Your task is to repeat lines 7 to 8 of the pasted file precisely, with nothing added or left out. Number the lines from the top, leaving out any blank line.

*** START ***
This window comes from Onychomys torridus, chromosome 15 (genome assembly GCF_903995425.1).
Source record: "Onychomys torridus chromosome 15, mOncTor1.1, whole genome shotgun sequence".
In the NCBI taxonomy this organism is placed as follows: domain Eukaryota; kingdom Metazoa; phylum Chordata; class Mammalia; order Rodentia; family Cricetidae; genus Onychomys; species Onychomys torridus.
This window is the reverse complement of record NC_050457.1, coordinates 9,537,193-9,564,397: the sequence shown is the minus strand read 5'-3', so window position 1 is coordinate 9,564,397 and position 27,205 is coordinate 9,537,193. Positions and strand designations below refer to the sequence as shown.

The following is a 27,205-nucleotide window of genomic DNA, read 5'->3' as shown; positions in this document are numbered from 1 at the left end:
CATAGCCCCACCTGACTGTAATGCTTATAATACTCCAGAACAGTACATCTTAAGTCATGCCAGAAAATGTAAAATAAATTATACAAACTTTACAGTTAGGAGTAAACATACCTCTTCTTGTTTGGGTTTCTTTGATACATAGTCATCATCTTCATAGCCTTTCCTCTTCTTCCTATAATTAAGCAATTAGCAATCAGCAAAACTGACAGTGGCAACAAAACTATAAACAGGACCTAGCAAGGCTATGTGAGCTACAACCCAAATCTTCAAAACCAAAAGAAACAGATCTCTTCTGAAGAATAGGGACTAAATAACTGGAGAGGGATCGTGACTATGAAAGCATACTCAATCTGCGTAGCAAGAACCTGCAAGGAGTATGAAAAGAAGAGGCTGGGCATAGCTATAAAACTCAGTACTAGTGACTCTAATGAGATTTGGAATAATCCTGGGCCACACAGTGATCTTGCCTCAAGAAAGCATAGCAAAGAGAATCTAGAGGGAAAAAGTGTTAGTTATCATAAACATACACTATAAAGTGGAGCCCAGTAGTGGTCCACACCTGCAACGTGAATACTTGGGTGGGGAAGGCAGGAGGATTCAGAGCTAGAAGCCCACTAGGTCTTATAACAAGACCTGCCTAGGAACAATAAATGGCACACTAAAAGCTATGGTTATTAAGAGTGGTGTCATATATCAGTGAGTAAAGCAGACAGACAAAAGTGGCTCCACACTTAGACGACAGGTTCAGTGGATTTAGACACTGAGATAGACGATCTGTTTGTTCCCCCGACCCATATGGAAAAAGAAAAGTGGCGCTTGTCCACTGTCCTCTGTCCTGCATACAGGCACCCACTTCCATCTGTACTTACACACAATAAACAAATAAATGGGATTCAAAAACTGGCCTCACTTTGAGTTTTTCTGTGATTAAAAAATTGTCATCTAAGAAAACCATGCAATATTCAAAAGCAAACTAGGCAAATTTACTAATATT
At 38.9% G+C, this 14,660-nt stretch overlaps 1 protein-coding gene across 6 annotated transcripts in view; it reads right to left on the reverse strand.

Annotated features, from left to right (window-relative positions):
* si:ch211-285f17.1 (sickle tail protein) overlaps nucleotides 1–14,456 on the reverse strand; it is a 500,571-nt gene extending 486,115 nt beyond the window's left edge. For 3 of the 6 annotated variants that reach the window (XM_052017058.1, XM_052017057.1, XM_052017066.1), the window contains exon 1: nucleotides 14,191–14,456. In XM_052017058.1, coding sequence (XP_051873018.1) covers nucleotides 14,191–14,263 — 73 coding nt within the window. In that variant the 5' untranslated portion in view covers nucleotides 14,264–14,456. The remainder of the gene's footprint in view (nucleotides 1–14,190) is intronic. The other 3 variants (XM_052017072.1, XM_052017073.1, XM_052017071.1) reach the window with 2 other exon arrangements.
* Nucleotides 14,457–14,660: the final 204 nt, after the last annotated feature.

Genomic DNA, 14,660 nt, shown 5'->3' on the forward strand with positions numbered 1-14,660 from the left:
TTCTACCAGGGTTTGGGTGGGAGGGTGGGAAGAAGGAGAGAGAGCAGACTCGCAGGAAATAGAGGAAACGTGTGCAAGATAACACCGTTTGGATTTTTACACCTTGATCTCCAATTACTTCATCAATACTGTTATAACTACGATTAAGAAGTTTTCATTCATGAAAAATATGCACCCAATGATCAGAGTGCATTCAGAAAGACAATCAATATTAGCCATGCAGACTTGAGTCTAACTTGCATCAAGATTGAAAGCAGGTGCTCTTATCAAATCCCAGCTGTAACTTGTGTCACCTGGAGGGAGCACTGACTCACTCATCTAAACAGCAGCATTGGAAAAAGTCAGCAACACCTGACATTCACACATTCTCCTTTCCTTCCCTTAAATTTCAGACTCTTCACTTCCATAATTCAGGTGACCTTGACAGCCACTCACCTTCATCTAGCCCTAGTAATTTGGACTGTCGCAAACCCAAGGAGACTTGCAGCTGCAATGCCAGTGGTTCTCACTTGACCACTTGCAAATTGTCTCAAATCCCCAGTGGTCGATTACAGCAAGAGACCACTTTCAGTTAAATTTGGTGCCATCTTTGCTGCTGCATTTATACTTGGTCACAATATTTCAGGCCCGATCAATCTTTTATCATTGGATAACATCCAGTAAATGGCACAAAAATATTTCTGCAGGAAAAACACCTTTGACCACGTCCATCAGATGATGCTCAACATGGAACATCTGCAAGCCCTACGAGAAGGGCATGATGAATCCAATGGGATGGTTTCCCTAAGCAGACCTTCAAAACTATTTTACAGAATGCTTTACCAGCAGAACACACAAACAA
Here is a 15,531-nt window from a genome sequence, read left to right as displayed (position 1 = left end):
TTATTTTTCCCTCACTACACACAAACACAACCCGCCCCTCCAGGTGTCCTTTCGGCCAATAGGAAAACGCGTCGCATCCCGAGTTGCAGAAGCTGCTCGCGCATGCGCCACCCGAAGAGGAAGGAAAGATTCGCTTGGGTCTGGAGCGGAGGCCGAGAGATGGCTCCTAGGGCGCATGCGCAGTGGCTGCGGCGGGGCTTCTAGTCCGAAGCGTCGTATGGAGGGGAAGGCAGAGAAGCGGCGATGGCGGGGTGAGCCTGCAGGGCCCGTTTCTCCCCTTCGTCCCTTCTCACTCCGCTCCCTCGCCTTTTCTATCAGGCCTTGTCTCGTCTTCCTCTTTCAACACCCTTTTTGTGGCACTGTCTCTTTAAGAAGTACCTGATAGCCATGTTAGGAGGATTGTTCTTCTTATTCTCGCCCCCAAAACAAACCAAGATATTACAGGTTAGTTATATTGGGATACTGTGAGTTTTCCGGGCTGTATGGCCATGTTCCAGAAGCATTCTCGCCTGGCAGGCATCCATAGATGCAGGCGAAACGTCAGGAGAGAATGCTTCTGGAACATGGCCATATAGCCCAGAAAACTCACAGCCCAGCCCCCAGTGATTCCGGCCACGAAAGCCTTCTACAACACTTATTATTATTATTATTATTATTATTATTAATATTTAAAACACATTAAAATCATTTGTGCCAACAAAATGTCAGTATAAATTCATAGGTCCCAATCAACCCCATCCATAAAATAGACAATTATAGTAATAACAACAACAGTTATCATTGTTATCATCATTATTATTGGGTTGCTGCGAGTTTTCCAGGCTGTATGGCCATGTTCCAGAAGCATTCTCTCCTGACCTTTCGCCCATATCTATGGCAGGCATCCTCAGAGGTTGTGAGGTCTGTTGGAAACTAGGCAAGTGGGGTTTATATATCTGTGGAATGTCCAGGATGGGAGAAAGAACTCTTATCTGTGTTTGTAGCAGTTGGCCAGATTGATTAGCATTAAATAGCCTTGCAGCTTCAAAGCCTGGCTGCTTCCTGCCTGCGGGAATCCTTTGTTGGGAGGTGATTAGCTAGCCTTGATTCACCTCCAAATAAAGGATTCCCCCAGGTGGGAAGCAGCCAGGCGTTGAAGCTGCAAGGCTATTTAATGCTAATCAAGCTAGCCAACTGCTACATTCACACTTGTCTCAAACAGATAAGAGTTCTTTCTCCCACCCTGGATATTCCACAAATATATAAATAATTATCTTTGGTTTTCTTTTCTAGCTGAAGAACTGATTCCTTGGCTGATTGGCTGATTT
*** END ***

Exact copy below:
At 38.9% G+C, this 14,660-nt stretch overlaps 1 protein-coding gene across 6 annotated transcripts in view; it reads right to left on the reverse strand.

Annotated features, from left to right (window-relative positions):